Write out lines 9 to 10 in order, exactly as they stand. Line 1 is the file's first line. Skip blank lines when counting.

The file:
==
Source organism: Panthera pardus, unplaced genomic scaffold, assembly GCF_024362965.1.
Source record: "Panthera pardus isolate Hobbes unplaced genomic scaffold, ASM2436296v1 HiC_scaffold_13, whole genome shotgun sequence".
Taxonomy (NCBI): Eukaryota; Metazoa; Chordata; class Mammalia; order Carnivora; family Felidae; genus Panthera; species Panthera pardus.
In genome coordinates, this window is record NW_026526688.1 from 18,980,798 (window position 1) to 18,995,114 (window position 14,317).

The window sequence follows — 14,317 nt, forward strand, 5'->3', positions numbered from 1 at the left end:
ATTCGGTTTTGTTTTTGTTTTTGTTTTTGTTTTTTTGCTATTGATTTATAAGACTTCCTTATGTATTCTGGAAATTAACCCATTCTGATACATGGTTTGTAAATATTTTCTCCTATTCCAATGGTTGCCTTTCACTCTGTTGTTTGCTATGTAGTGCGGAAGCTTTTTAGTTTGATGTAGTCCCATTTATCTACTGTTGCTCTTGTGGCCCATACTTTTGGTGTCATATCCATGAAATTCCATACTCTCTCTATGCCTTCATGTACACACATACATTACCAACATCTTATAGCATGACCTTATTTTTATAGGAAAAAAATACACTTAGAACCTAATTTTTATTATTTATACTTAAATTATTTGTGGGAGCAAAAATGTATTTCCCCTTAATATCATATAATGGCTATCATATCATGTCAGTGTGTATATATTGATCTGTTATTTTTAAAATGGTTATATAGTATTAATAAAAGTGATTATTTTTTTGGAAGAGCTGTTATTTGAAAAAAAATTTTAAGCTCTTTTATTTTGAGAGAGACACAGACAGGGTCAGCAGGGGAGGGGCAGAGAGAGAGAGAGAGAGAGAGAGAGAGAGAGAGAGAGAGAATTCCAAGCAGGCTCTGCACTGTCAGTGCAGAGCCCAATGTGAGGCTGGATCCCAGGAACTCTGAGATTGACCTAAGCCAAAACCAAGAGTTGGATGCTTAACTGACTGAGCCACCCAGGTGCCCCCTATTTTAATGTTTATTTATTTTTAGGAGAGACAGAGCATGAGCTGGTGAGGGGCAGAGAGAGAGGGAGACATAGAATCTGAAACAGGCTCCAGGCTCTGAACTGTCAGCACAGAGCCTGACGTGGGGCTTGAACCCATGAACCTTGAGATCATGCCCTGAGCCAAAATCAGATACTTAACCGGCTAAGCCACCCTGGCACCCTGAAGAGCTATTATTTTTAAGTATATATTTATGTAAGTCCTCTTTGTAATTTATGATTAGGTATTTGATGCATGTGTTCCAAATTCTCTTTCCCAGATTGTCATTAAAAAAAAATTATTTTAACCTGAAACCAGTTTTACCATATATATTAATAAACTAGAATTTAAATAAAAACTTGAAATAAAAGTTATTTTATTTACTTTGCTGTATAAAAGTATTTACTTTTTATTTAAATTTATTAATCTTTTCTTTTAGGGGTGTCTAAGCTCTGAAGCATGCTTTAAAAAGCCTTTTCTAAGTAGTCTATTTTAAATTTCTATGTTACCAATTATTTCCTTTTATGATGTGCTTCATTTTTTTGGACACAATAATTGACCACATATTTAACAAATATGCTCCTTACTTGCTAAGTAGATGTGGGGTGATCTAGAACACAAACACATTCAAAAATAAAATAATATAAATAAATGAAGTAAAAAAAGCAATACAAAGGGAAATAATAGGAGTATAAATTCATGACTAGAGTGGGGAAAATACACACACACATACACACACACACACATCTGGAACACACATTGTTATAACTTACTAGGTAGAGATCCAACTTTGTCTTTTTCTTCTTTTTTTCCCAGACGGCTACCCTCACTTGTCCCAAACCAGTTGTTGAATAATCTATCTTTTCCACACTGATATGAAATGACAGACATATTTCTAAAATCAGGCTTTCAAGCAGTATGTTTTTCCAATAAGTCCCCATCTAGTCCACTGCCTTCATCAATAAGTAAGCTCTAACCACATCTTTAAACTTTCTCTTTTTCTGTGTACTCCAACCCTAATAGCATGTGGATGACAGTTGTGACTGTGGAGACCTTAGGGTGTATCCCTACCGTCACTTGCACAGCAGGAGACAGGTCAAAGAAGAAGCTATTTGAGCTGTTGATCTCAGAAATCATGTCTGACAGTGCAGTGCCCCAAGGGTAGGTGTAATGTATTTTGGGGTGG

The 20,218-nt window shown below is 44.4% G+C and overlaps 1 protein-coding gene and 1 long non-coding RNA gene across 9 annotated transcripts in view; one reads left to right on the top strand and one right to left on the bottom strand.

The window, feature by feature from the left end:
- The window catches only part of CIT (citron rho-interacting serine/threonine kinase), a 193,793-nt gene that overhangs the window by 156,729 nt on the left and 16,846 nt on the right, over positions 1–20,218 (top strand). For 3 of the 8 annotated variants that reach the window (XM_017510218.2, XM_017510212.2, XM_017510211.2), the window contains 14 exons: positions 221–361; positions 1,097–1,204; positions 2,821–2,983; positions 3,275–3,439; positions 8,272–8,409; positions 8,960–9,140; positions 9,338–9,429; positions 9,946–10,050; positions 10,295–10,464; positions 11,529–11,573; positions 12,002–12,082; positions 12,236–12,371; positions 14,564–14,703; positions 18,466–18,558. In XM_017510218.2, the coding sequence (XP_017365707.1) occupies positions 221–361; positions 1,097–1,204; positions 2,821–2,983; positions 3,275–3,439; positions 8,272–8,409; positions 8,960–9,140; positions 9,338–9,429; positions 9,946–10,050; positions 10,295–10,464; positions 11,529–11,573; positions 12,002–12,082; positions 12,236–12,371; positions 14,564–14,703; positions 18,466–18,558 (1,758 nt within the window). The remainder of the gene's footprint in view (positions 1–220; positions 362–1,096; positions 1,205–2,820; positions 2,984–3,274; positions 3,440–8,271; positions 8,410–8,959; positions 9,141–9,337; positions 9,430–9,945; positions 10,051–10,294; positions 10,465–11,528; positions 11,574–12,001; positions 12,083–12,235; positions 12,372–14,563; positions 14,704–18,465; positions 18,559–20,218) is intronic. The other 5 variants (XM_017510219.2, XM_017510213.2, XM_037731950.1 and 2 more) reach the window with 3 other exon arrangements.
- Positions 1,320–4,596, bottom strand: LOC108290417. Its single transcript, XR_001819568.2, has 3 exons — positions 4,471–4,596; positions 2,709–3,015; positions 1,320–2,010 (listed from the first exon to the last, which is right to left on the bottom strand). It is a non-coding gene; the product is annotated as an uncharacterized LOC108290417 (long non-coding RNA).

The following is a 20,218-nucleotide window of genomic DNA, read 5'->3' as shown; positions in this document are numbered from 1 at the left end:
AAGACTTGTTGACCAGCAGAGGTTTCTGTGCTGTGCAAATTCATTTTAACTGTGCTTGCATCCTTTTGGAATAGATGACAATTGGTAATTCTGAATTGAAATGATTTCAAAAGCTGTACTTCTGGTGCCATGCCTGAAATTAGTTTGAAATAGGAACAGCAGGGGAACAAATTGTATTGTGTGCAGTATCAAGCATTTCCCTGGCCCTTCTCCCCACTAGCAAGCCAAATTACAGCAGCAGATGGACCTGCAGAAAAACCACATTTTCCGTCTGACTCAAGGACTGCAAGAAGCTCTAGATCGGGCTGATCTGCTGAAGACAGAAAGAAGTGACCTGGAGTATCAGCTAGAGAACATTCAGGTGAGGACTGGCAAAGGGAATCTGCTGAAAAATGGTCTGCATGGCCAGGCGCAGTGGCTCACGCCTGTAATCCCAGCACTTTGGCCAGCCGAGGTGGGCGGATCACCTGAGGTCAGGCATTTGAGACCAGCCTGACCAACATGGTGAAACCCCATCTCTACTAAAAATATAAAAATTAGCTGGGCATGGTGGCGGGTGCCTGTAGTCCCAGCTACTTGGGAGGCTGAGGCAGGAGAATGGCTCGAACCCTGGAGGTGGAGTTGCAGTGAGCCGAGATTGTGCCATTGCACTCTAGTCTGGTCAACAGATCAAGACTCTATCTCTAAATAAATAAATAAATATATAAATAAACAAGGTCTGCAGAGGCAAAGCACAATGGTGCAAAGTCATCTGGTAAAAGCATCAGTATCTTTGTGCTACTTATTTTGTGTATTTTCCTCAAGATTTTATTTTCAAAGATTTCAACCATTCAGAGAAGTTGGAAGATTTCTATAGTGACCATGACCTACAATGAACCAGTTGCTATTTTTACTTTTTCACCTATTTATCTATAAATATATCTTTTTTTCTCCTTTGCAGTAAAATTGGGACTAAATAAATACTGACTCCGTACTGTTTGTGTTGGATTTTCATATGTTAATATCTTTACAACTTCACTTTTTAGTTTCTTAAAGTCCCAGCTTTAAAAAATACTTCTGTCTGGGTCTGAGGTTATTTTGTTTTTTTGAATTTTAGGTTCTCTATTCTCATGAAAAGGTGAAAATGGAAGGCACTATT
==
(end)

- The window catches only part of CIT (citron rho-interacting serine/threonine kinase), a 193,793-nt gene that overhangs the window by 156,729 nt on the left and 16,846 nt on the right, over positions 1–20,218 (top strand). For 3 of the 8 annotated variants that reach the window (XM_017510218.2, XM_017510212.2, XM_017510211.2), the window contains 14 exons: positions 221–361; positions 1,097–1,204; positions 2,821–2,983; positions 3,275–3,439; positions 8,272–8,409; positions 8,960–9,140; positions 9,338–9,429; positions 9,946–10,050; positions 10,295–10,464; positions 11,529–11,573; positions 12,002–12,082; positions 12,236–12,371; positions 14,564–14,703; positions 18,466–18,558. In XM_017510218.2, the coding sequence (XP_017365707.1) occupies positions 221–361; positions 1,097–1,204; positions 2,821–2,983; positions 3,275–3,439; positions 8,272–8,409; positions 8,960–9,140; positions 9,338–9,429; positions 9,946–10,050; positions 10,295–10,464; positions 11,529–11,573; positions 12,002–12,082; positions 12,236–12,371; positions 14,564–14,703; positions 18,466–18,558 (1,758 nt within the window). The remainder of the gene's footprint in view (positions 1–220; positions 362–1,096; positions 1,205–2,820; positions 2,984–3,274; positions 3,440–8,271; positions 8,410–8,959; positions 9,141–9,337; positions 9,430–9,945; positions 10,051–10,294; positions 10,465–11,528; positions 11,574–12,001; positions 12,083–12,235; positions 12,372–14,563; positions 14,704–18,465; positions 18,559–20,218) is intronic. The other 5 variants (XM_017510219.2, XM_017510213.2, XM_037731950.1 and 2 more) reach the window with 3 other exon arrangements.
- Positions 1,320–4,596, bottom strand: LOC108290417. Its single transcript, XR_001819568.2, has 3 exons — positions 4,471–4,596; positions 2,709–3,015; positions 1,320–2,010 (listed from the first exon to the last, which is right to left on the bottom strand). It is a non-coding gene; the product is annotated as an uncharacterized LOC108290417 (long non-coding RNA).